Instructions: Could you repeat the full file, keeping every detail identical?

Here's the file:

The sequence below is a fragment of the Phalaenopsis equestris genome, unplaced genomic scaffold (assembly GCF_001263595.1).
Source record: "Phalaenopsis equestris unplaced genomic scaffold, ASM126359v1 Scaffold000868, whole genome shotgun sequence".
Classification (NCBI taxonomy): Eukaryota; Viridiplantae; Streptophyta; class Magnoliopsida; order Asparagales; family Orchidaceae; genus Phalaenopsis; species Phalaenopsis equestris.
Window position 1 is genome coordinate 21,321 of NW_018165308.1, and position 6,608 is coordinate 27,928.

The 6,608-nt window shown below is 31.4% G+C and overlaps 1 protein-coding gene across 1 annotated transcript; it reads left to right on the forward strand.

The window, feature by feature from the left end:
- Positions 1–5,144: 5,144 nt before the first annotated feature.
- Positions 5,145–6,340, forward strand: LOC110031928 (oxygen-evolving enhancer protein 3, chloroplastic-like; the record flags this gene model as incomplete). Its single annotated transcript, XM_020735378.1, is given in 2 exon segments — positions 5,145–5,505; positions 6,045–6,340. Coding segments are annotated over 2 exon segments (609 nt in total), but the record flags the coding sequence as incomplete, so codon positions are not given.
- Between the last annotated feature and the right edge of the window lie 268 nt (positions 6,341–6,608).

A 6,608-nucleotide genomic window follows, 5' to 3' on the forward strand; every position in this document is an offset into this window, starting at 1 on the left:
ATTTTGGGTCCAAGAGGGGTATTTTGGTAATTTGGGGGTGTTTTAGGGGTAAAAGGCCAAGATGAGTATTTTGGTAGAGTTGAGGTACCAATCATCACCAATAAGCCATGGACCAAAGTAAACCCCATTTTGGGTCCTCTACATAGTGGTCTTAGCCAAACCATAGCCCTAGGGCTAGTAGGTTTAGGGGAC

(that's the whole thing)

The sequence below is a fragment of the Phalaenopsis equestris genome, unplaced genomic scaffold (assembly GCF_001263595.1).
Source record: "Phalaenopsis equestris unplaced genomic scaffold, ASM126359v1 Scaffold000868, whole genome shotgun sequence".
Classification (NCBI taxonomy): Eukaryota; Viridiplantae; Streptophyta; class Magnoliopsida; order Asparagales; family Orchidaceae; genus Phalaenopsis; species Phalaenopsis equestris.
Window position 1 is genome coordinate 21,321 of NW_018165308.1, and position 6,608 is coordinate 27,928.

The 6,608-nt window shown below is 31.4% G+C and overlaps 1 protein-coding gene across 1 annotated transcript; it reads left to right on the forward strand.

The window, feature by feature from the left end:
- Positions 1–5,144: 5,144 nt before the first annotated feature.
- Positions 5,145–6,340, forward strand: LOC110031928 (oxygen-evolving enhancer protein 3, chloroplastic-like; the record flags this gene model as incomplete). Its single annotated transcript, XM_020735378.1, is given in 2 exon segments — positions 5,145–5,505; positions 6,045–6,340. Coding segments are annotated over 2 exon segments (609 nt in total), but the record flags the coding sequence as incomplete, so codon positions are not given.
- Between the last annotated feature and the right edge of the window lie 268 nt (positions 6,341–6,608).

A 6,608-nucleotide genomic window follows, 5' to 3' on the forward strand; every position in this document is an offset into this window, starting at 1 on the left:
ATTTTGGGTCCAAGAGGGGTATTTTGGTAATTTGGGGGTGTTTTAGGGGTAAAAGGCCAAGATGAGTATTTTGGTAGAGTTGAGGTACCAATCATCACCAATAAGCCATGGACCAAAGTAAACCCCATTTTGGGTCCTCTACATAGTGGTCTTAGCCAAACCATAGCCCTAGGGCTAGTAGGTTTAGGGGAC